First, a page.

Monthly Archives: February 2015
By Dr. David F. Box, Ophthalmologist
Macular Degeneration is a common diagnosis for patients over age 50. The incidence increases in each subsequent decade of life. Patients who receive this diagnosis often become emotionally distraught because they believe it always results in blindness.
While it is true that some cases can lead to central loss of vision, that is not true the majority of the time. Although there is still much to be learned about this ocular disease, active research is making progress and the overall prognosis is improving.
New medications have been developed and risk factors are being identified. There are several promising new treatments on the horizon that should improve the prognosis even more. The information for this article was obtained from the National Eye Institute.
The disease causes damage to the macula, which is a small area located in the central portion of the retina. The macula contains a high density of the visual nerves needed for sharp central vision. Patients with damage in the macular region of the eye will notice blurring and distortion of central vision. Sometimes this damage can be spotty and not all areas of the macula are equally involved.
In more severe cases, all of the macular cells are damaged and the patient will completely lose central vision in the affected eye. A person with loss of macular function would still have peripheral visual input but would lose ability to read, drive and recognize faces. Most of the cases involve both eyes, but the degree of severity between the two can vary significantly.
Another variable among patients is the rate of progression. The disease does not spontaneously improve and usually worsens gradually. Some patients have much faster progression than others. The rate of progression can also differ between eyes in the same patient.
There have been risk factors identified in macular degeneration patients. In general, age seems to be the most important risk factor. Often you will see the disease identified by the acronym AMD, which is an abbreviation for Age-Related Macular Degeneration.
Researchers are trying to learn more about the specific age changes occurring in the retinas of affected patients. Smoking has been shown to double the risk of AMD. People with a family history of AMD are also at a higher risk. AMD is more common among Caucasians than among African-Americans or Hispanics/Latinos.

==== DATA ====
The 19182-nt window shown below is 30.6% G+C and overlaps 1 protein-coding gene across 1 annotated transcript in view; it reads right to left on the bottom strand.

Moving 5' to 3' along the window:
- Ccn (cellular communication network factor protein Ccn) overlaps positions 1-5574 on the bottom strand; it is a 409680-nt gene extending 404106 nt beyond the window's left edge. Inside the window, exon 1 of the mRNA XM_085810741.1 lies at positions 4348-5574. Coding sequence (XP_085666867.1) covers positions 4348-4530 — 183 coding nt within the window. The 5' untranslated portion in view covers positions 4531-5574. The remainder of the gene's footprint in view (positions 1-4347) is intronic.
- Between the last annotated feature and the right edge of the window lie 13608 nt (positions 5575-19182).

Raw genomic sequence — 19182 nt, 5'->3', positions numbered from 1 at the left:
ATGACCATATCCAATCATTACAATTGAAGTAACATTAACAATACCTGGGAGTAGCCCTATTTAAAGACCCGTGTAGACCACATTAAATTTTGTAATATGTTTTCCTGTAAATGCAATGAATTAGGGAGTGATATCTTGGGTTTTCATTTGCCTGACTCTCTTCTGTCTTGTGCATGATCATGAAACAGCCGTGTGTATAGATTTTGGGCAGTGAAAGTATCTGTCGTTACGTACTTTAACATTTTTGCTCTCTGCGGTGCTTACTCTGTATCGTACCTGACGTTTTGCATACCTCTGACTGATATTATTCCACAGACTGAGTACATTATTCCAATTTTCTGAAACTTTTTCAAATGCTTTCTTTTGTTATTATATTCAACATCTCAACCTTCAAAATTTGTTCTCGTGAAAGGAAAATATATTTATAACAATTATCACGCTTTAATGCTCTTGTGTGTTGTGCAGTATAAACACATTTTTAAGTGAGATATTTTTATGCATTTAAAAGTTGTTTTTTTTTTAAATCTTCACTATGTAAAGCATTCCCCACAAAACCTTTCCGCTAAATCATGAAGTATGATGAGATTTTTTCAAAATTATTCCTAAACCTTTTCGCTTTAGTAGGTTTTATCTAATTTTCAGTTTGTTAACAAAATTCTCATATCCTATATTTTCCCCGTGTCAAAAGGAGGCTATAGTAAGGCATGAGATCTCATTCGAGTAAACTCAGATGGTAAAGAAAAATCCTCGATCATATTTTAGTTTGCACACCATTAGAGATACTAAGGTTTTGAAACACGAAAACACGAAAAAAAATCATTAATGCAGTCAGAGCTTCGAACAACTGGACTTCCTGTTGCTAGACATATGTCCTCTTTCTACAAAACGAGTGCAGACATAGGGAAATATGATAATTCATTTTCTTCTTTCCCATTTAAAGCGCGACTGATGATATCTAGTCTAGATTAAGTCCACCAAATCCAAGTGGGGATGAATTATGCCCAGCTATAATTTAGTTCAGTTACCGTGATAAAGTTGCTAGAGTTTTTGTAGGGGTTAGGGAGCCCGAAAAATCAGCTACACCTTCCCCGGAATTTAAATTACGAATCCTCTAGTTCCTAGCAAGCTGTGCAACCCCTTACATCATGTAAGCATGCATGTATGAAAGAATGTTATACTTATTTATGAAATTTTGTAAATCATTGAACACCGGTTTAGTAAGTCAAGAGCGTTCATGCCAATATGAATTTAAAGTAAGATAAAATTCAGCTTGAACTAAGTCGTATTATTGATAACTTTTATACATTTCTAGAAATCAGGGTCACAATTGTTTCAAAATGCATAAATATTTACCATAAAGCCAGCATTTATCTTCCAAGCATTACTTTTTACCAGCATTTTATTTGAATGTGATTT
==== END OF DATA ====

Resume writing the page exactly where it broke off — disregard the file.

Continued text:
Researchers have found links between AMD and some lifestyle choices. Patients may be able to reduce their risk of AMD or slow its progression by making these choices: avoid smoking, exercise regularly, maintain normal blood pressure and cholesterol levels, eat a healthy diet rich in green leafy vegetables and fish.
AMD can only be detected by a comprehensive dilated eye exam performed by an eye care professional. As in many medical conditions, an accurate and early diagnosis of AMD is important in developing a proper treatment plan and providing appropriate counseling to the patient tailored to their specific findings.
Unfortunately, AMD shares symptoms with many other eye conditions. Misdiagnoses can occur. A delay in the proper diagnosis could have a significant impact on the course of the disease. If a patient receives an improper diagnosis of AMD, then this can lead to avoidable anguish and fear for the patient and their family.
It is very important to make the proper diagnosis as early as possible in the course of AMD. Proper grading and staging of the severity of the disease in each eye is valuable for many reasons. In order to accomplish this objective, eye care professionals must possess proper training and experience in managing AMD. They must also have access to additional diagnostic tests and equipment.
At the Indiana Eye Clinic, all of our eye physicians are well-trained in the diagnosis and management of AMD. We also have the most advanced equipment currently available onsite to assist us in caring for our AMD patients.
In subsequent articles, I will discuss some more specific details about various types of AMD and current treatment options available.